There has been a paradigm shift in the functioning of the media during the last three or four decades due to various reasons, including its globalisation and corporatisation, former Supreme Court Judge and Chairman of Press Council of India G.N. Ray said on Saturday.

Mr. Ray was speaking at a seminar on the ‘Role of Media in building Democracy', organised by the Tamil Nadu Union of Journalists (TUJ).

The media, an important and vibrant partner in democracy, must be eternally vigilant to the wrongdoings of civil society, political parties and Government, to guide them for good governance. But these priorities were taking a backseat, he said.

Mr. Ray said the media by and large had become interested in earning more profit at the cost of its role as the fourth estate. The new role was dictated by the market forces at the cost of valued principles and well-accepted ethics of journalism.

The media was fast moving to safeguard the interests of big corporate houses. He expressed concern at the extreme trivialisation of issues in reporting today. Serious issues had lost their relevance and priority.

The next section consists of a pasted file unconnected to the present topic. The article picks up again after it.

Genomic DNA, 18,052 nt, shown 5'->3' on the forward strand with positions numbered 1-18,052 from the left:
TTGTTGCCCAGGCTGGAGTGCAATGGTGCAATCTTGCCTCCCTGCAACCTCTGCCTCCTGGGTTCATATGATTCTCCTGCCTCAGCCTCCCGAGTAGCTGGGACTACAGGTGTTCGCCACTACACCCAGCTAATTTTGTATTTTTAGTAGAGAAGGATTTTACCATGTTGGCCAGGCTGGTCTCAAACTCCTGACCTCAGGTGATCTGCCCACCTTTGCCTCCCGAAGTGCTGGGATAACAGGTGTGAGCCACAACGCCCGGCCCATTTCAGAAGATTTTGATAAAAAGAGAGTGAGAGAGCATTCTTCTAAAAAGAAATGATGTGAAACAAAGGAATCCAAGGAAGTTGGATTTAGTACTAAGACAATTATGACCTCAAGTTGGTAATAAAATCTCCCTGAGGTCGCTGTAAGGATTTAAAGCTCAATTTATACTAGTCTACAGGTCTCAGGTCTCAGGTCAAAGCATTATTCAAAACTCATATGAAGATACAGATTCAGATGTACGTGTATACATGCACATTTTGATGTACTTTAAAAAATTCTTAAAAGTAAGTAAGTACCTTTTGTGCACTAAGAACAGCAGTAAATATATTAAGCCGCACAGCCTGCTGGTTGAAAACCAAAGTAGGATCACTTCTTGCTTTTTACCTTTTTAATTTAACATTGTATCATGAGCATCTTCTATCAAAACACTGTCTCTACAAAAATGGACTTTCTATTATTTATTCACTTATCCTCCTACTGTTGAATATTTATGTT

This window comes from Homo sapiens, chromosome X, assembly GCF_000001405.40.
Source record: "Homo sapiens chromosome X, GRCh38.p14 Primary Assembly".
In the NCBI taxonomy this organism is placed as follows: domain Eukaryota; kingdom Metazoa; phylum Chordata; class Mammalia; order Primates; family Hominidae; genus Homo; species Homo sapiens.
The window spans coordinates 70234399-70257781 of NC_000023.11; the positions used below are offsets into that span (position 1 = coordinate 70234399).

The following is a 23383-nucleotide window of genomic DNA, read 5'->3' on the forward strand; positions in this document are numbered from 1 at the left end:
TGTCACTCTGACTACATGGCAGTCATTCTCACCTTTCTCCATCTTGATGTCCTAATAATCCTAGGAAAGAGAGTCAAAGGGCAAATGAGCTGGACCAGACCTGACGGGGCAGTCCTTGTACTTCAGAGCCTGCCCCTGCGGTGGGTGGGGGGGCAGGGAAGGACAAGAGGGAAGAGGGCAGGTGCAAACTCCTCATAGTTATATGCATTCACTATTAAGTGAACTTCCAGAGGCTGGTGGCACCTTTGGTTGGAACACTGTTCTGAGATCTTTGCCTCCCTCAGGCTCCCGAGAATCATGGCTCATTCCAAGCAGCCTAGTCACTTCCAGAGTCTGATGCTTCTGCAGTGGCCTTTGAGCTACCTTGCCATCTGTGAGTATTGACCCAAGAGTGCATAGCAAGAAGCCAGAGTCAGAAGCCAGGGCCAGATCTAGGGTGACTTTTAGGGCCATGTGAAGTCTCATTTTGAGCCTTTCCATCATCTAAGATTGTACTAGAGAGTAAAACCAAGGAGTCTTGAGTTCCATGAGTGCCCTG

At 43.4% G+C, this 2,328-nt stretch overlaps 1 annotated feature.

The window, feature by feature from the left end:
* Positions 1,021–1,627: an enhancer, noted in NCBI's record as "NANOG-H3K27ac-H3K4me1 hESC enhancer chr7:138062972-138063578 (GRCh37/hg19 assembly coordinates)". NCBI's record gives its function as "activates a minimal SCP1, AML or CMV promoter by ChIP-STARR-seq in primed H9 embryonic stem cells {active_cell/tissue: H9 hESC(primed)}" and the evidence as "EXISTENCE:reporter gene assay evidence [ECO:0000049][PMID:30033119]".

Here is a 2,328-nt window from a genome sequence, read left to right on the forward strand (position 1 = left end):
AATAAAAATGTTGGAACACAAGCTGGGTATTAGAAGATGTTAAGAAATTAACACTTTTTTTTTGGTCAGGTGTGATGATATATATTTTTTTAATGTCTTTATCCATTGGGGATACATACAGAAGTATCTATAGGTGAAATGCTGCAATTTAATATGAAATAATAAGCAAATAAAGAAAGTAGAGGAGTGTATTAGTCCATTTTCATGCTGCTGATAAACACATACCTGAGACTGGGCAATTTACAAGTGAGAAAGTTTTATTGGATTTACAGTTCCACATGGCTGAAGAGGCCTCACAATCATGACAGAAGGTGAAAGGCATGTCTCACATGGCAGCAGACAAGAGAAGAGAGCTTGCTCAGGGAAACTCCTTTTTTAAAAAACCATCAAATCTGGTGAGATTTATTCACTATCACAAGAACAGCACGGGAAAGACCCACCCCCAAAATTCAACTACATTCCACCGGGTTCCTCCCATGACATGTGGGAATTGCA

Securities and Exchange Board of India (SEBI) was worried that media houses were entering into private treatise with corporate houses for financial gain. It had approached the Press Council of India for appropriate guidelines and had recently issued mandates to media houses, consistent with the guidelines of the council, to clearly spell out its financial obligation with the corporate houses.

The ‘paid news' syndrome had shocked the civil society. The Council had gone into the gross aberration and submitted a report to the government with recommendations. Such aberrations need to be checked without delay.

The media should deeply introspect over its functioning and try sincerely to come out of the malaise. However, certain media houses stood tall without making compromises despite provocation and unhealthy competition.

Referring to the Commonwealth Games-related reports, the expose by the media was good, but beyond a point it would tarnish the image of the country.

On the Ayodhya verdict, Mr. Ray exhorted the media to be cautious since it involved the emotions of a diverse society.

Sessions Judge for Special Court, K. Ganesan said the media was an amplification of the voice of the voiceless and their representative in policy-making and its implementation. Coimbatore Corporation Commissioner Anshul Mishra said, “The media is a pressure tool/group in a democratic set-up, voicing the grievances of the voiceless in a bid to ensure their constitutional right.” If the country had flourished to this extent despite obstacles and problems, it was because of the vibrant media. He exhorted the media to remain objective and analytical in reporting besides being unbiased to keep the machinery on its toes. State President of TUJ D.S. Raveendradoss presided over.

Keywords: Indian media